A number of lighting manufacturers now produce LED replacement lamps for traditional 60W incandescent lamps, and stakeholders at the state and national levels face decisions regarding quality standards for this product category. To assist these stakeholders and assess the current state of this segment of the lighting market, CLTC performed photometric and electrical tests on samples of 26 commercially available A19 and A21 omnidirectional LED replacement products.
Jade Sky Technologies (“JST”) collaborated with UC Davis's California Lighting Technology Center (CLTC) on a project designed to further the development of replacement lamps that meet the Voluntary California Quality LED Lamp Specification. Lab testing and characterization at CLTC showed that lamps incorporating JST's driver architecture met, or exceeded, the California Quality specification, using cost-effective and easily accessible components.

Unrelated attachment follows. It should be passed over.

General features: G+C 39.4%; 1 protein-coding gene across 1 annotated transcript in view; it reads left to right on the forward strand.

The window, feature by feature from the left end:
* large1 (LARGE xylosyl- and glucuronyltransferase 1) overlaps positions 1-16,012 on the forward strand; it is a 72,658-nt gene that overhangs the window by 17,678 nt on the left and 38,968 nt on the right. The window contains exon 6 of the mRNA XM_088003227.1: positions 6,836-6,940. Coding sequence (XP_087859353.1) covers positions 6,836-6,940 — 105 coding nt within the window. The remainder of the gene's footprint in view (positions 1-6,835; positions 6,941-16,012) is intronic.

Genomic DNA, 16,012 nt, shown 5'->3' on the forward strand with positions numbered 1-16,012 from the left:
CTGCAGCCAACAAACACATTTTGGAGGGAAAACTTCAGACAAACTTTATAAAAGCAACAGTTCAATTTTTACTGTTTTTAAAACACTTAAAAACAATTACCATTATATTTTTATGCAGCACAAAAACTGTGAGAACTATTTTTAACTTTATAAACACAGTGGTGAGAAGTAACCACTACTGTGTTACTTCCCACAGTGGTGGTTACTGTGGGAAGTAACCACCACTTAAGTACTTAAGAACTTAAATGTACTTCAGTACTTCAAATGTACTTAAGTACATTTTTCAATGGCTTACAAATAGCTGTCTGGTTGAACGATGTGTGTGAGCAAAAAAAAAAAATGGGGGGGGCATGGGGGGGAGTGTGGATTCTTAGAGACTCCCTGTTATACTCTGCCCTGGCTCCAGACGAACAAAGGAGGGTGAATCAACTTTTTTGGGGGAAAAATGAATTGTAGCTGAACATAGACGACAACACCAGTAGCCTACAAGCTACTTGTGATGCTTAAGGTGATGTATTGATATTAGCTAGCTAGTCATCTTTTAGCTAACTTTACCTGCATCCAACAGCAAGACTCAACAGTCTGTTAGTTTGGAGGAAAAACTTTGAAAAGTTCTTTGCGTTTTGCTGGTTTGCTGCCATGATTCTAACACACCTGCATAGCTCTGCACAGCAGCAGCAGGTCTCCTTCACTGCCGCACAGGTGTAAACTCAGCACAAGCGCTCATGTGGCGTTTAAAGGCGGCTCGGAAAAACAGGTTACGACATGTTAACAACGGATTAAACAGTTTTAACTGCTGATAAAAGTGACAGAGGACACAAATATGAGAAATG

The Voluntary California Quality LED Lamp Specification requires that LED lamps meet certain product performance criteria. This “California Quality” specification was developed by the California Energy Commission in collaboration with the California Public Utilities Commission (CPUC) to accelerate consumer adoption of LED lamps. Many California utilities are using the California Quality Specification to determine which lamps they will include in their rebate and incentive programs.
Working in partnership with California's energy stakeholders, CLTC has created a third-party LED lamp testing program and a database for test results. The LED Performance Database is designed to help utilities and other organizations understand how the LED lamp market is evolving and identify which lamps meet the Voluntary California Quality LED Lamp Specification.
Due to the potential use of xenon lamps in outdoor applications, CLTC in collaboration with PG&E, developed an evaluation and testing program for xenon technology used in general illumination, outdoor applications. The research included under this project informed utilities about the performance and reliability of xenon lamps in these applications as compared to Light Emitting Diodes (LED), induction or other appropriate parking and area lighting solutions.
To address California’s critical need for targeted, practical technology improvements that reduce lighting energy use and advance building energy-efficiency, in 2009, the California Energy Commission initiated a comprehensive lighting research, development, demonstration and outreach program in partnership with the California Lighting Technology Center.